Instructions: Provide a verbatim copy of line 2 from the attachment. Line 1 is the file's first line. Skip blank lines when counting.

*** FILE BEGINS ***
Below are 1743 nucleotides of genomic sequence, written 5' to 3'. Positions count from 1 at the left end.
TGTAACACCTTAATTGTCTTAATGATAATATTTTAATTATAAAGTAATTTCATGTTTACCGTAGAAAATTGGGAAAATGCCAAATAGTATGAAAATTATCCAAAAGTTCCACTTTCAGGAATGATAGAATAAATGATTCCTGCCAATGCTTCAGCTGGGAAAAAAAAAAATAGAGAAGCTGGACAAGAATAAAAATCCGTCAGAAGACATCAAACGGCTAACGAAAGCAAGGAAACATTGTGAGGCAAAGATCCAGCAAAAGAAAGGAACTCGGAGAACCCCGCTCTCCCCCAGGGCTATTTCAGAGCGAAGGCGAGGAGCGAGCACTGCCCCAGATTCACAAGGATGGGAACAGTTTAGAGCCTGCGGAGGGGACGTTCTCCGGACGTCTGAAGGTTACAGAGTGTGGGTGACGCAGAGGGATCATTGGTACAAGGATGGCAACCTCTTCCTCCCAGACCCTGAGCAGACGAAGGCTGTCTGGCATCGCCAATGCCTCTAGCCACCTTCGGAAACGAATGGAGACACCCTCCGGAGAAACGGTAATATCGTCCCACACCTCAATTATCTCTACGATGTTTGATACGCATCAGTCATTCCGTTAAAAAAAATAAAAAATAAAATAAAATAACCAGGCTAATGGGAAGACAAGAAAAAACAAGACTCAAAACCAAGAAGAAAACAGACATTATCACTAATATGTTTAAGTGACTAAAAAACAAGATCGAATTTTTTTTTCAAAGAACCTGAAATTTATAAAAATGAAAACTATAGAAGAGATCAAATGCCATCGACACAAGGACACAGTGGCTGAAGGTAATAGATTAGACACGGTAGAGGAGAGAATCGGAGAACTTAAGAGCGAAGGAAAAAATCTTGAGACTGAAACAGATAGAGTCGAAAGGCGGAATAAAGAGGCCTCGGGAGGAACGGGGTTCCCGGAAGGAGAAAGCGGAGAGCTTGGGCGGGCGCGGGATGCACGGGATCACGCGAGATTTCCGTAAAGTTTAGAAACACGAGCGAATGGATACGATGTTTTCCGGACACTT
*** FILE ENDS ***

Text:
TGTAACACCTTAATTGTCTTAATGATAATATTTTAATTATAAAGTAATTTCATGTTTACCGTAGAAAATTGGGAAAATGCCAAATAGTATGAAAATTATCCAAAAGTTCCACTTTCAGGAATGATAGAATAAATGATTCCTGCCAATGCTTCAGCTGGGAAAAAAAAAAATAGAGAAGCTGGACAAGAATAAAAATCCGTCAGAAGACATCAAACGGCTAACGAAAGCAAGGAAACATTGTGAGGCAAAGATCCAGCAAAAGAAAGGAACTCGGAGAACCCCGCTCTCCCCCAGGGCTATTTCAGAGCGAAGGCGAGGAGCGAGCACTGCCCCAGATTCACAAGGATGGGAACAGTTTAGAGCCTGCGGAGGGGACGTTCTCCGGACGTCTGAAGGTTACAGAGTGTGGGTGACGCAGAGGGATCATTGGTACAAGGATGGCAACCTCTTCCTCCCAGACCCTGAGCAGACGAAGGCTGTCTGGCATCGCCAATGCCTCTAGCCACCTTCGGAAACGAATGGAGACACCCTCCGGAGAAACGGTAATATCGTCCCACACCTCAATTATCTCTACGATGTTTGATACGCATCAGTCATTCCGTTAAAAAAAATAAAAAATAAAATAAAATAACCAGGCTAATGGGAAGACAAGAAAAAACAAGACTCAAAACCAAGAAGAAAACAGACATTATCACTAATATGTTTAAGTGACTAAAAAACAAGATCGAATTTTTTTTTCAAAGAACCTGAAATTTATAAAAATGAAAACTATAGAAGAGATCAAATGCCATCGACACAAGGACACAGTGGCTGAAGGTAATAGATTAGACACGGTAGAGGAGAGAATCGGAGAACTTAAGAGCGAAGGAAAAAATCTTGAGACTGAAACAGATAGAGTCGAAAGGCGGAATAAAGAGGCCTCGGGAGGAACGGGGTTCCCGGAAGGAGAAAGCGGAGAGCTTGGGCGGGCGCGGGATGCACGGGATCACGCGAGATTTCCGTAAAGTTTAGAAACACGAGCGAATGGATACGATGTTTTCCGGACACTT